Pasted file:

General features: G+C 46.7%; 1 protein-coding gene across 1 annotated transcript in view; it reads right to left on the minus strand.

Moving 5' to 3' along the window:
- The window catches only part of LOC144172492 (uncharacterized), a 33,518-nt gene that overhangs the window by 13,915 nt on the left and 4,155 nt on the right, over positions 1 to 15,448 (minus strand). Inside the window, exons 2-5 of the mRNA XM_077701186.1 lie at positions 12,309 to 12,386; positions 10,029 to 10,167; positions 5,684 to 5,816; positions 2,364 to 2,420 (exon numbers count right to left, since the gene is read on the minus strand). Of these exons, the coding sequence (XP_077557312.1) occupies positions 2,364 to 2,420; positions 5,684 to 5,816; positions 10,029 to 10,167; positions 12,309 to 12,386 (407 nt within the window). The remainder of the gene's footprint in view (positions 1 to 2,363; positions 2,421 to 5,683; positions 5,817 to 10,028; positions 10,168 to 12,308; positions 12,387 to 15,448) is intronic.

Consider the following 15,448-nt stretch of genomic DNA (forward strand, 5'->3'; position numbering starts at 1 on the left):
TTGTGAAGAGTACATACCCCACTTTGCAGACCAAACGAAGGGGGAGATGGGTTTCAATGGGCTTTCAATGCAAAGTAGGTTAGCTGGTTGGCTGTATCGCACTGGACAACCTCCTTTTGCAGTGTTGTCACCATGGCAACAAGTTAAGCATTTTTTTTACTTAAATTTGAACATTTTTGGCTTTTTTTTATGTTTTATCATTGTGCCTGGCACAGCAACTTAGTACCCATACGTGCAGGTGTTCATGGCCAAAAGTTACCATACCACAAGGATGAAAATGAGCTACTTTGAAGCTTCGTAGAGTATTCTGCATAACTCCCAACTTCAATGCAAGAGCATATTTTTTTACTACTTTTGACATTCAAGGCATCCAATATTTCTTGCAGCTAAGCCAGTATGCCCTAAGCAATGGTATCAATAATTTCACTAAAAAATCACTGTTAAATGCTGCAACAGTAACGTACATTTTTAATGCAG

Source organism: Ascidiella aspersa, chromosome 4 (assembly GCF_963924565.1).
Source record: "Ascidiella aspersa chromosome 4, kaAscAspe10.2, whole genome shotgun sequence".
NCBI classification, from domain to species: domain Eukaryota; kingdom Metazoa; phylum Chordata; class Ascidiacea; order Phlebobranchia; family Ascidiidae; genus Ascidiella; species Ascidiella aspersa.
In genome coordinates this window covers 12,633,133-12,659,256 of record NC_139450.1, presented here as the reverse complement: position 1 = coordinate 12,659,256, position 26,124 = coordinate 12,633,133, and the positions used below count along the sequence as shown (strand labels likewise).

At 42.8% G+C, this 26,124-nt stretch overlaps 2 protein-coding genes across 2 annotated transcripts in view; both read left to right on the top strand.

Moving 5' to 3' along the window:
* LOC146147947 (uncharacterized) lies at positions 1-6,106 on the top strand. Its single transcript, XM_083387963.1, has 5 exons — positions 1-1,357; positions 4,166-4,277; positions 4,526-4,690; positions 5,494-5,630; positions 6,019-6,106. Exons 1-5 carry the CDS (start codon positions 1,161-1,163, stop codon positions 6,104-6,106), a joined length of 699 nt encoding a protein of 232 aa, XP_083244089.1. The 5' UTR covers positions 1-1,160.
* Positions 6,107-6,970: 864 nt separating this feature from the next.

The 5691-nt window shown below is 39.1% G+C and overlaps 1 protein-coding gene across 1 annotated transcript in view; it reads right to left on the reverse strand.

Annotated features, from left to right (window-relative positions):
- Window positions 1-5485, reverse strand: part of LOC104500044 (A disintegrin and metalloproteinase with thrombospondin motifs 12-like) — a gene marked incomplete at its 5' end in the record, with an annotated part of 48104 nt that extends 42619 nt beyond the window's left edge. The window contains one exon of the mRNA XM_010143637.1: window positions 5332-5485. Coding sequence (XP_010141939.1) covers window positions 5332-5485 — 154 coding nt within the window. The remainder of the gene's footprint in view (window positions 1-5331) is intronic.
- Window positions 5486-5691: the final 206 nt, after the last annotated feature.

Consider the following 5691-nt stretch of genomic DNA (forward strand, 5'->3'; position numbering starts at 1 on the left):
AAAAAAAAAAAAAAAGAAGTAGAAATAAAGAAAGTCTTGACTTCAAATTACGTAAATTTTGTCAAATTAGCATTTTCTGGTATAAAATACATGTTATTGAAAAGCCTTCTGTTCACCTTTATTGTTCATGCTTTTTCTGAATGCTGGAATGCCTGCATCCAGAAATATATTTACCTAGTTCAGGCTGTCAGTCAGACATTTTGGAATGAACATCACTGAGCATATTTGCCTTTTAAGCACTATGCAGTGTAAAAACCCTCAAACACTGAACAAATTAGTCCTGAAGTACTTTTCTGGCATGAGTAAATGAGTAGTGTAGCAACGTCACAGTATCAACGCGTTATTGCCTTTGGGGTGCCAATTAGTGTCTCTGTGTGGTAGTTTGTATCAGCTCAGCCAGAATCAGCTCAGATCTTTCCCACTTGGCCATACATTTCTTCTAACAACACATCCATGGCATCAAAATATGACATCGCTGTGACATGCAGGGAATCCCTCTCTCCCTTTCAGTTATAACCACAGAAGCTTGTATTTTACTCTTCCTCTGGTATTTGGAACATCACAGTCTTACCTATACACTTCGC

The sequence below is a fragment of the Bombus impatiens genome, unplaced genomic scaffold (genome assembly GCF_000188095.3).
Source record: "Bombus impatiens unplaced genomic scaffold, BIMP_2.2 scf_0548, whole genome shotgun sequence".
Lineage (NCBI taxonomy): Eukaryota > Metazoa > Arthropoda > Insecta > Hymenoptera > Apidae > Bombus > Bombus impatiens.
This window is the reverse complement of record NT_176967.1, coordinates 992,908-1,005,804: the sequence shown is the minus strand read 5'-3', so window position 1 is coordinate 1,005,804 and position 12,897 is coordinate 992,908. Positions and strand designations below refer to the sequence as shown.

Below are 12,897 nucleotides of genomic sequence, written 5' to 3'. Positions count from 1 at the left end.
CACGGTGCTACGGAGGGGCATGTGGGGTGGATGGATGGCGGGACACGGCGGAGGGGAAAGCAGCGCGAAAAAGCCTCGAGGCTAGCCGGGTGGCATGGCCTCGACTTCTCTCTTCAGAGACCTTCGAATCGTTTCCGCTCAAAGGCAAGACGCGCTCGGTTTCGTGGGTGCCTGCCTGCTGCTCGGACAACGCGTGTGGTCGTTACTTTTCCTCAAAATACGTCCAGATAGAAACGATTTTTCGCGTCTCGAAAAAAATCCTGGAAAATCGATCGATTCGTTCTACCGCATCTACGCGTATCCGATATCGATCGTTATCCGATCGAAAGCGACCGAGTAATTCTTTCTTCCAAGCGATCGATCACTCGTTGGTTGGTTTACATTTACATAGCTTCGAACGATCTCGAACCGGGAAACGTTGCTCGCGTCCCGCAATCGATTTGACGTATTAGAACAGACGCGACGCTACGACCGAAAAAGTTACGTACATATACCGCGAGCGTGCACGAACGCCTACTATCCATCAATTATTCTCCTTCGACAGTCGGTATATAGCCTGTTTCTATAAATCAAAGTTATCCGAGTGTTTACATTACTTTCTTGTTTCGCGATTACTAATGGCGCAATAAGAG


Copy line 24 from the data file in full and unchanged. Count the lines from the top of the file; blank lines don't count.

Below are 12,897 nucleotides of genomic sequence, written 5' to 3'. Positions count from 1 at the left end.